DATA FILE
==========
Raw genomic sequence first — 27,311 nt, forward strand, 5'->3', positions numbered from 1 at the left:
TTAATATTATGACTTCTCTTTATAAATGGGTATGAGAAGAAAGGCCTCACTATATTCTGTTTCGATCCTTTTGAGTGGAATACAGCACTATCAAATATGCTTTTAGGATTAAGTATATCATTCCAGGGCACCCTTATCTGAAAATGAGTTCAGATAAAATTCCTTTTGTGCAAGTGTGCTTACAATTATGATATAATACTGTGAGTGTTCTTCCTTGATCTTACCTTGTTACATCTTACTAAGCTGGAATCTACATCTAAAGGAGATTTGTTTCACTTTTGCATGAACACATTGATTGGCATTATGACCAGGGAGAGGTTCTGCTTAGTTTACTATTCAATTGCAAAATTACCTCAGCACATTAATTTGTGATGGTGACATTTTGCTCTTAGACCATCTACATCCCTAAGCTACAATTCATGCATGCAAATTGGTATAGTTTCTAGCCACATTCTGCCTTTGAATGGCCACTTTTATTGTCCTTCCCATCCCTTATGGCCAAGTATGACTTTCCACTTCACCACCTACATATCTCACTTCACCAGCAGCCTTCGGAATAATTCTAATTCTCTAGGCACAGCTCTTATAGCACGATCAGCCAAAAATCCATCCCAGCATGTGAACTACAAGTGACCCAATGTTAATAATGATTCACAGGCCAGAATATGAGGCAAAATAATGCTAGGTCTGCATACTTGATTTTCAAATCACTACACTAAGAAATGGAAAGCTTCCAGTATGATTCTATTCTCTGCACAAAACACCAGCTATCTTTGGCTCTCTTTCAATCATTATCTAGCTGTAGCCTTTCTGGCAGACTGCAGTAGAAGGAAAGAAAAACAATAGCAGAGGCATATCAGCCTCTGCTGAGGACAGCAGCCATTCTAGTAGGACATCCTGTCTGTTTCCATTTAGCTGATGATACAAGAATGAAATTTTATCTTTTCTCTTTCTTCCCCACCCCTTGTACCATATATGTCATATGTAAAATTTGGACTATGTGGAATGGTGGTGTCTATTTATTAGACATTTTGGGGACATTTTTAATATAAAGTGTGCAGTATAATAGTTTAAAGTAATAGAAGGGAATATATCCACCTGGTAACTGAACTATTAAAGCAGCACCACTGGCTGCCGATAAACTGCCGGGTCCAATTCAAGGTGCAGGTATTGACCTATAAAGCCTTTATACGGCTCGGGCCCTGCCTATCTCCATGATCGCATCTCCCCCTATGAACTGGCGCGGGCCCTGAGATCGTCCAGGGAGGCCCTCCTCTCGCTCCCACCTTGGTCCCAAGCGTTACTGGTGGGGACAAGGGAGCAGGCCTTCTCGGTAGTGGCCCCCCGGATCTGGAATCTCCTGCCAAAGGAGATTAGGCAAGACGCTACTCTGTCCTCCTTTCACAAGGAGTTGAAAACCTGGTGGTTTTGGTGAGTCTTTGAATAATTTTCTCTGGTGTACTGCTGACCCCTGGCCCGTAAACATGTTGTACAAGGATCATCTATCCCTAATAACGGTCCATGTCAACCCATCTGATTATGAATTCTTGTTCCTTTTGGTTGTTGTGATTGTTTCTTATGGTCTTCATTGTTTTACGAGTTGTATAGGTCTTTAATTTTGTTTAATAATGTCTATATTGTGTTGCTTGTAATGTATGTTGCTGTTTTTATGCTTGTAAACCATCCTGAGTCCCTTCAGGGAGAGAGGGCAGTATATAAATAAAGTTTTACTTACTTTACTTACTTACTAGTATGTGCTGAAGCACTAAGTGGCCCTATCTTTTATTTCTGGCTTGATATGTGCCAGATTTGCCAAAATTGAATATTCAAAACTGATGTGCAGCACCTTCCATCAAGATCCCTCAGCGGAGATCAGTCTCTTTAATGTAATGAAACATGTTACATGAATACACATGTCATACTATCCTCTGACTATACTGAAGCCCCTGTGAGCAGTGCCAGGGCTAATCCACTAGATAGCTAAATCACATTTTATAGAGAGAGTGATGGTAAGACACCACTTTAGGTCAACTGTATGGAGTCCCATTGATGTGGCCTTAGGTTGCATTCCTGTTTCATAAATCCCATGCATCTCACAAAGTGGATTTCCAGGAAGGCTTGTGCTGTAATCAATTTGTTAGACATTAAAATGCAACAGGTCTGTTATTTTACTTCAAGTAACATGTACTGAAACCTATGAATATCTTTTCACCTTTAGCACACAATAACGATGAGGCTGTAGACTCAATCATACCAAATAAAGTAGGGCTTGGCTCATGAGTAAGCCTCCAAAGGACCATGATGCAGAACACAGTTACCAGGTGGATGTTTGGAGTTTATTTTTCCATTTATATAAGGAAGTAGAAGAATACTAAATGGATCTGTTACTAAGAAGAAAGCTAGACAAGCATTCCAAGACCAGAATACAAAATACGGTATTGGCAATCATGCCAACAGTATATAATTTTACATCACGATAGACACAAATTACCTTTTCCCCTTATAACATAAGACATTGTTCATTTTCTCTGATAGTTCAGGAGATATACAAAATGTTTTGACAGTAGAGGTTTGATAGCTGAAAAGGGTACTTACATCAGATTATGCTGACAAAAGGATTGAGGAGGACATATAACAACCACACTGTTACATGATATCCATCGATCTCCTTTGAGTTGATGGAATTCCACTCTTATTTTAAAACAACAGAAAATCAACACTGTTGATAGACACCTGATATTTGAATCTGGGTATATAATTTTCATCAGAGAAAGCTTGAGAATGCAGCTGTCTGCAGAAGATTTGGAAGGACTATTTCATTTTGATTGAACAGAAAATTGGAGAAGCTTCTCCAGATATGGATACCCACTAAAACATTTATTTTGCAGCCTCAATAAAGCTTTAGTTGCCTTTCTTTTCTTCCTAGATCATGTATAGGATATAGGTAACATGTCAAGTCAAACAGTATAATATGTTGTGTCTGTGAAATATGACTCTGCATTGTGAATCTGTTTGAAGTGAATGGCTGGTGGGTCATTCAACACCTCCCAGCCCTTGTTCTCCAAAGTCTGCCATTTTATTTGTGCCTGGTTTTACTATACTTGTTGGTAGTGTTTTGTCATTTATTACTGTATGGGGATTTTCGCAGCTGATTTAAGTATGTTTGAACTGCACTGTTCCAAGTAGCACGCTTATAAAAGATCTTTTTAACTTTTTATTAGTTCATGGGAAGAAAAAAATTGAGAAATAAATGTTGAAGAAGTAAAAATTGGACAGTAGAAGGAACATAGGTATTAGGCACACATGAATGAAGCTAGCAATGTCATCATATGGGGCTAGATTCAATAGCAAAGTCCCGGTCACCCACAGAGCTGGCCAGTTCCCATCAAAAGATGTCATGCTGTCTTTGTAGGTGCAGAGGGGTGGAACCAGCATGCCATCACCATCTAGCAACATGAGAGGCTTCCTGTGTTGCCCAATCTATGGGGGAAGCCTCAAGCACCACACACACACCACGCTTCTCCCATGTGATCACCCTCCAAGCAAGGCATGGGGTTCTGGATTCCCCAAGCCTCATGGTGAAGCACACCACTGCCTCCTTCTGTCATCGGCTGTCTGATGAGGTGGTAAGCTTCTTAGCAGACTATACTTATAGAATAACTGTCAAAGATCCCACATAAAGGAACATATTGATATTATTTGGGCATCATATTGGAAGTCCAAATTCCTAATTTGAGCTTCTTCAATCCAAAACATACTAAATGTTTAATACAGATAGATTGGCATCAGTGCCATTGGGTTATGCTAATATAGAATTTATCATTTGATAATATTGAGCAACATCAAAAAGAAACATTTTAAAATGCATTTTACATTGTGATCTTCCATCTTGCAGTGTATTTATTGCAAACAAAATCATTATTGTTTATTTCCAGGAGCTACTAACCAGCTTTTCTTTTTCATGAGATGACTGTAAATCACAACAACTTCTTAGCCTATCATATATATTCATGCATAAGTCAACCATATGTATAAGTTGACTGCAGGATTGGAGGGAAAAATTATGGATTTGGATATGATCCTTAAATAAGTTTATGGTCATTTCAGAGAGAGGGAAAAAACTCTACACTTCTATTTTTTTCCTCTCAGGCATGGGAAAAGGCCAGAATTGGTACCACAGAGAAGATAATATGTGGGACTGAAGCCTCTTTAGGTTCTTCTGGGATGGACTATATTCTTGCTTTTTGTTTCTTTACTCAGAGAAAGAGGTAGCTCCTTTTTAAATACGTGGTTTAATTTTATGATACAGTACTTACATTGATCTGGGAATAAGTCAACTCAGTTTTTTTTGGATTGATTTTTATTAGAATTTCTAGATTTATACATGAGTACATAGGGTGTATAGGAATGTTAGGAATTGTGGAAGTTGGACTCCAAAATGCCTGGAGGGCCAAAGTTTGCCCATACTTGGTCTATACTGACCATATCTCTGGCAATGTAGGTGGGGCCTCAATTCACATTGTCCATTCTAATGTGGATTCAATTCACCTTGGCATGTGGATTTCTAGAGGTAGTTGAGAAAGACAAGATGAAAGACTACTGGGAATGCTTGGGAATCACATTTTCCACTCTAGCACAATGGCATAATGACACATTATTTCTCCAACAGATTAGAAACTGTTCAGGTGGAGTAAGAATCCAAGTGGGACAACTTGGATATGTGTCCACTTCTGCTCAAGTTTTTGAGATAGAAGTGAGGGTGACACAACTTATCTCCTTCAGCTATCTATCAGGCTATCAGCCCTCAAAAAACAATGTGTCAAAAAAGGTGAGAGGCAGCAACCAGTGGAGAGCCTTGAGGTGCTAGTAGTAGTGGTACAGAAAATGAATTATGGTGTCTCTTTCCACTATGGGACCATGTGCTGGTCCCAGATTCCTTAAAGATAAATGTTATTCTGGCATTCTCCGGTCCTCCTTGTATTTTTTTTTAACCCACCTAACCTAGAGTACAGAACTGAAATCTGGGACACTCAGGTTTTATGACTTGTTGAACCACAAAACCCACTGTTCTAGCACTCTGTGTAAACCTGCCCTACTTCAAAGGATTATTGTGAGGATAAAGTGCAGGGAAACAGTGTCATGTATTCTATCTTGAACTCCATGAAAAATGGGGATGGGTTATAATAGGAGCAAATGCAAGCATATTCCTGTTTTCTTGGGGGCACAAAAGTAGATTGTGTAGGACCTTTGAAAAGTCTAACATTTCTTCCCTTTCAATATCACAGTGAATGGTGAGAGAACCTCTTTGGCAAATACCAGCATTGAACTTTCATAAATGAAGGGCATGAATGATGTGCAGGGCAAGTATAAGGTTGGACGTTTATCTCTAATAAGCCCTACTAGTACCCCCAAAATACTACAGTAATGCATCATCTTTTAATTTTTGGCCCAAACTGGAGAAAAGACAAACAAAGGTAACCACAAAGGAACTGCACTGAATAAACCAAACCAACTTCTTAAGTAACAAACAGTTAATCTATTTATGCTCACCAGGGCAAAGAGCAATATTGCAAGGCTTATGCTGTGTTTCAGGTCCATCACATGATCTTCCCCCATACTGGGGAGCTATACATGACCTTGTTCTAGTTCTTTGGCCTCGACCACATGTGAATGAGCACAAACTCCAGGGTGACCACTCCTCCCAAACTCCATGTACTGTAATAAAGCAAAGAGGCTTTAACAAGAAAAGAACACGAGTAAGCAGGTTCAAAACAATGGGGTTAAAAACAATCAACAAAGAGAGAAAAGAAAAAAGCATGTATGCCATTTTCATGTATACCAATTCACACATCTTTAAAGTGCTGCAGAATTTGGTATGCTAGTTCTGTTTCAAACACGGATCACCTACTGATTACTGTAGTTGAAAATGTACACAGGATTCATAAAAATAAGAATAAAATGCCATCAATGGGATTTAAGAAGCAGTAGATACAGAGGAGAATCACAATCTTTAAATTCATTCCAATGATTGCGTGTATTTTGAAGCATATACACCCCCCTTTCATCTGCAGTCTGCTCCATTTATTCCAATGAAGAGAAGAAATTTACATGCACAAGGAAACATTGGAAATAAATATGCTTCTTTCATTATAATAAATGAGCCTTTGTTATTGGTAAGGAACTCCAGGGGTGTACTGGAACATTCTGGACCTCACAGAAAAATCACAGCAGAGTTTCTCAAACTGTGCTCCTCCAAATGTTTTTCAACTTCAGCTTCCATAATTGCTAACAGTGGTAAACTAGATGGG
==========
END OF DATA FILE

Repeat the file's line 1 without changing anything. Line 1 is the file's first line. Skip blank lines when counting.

Raw genomic sequence first — 27,311 nt, forward strand, 5'->3', positions numbered from 1 at the left: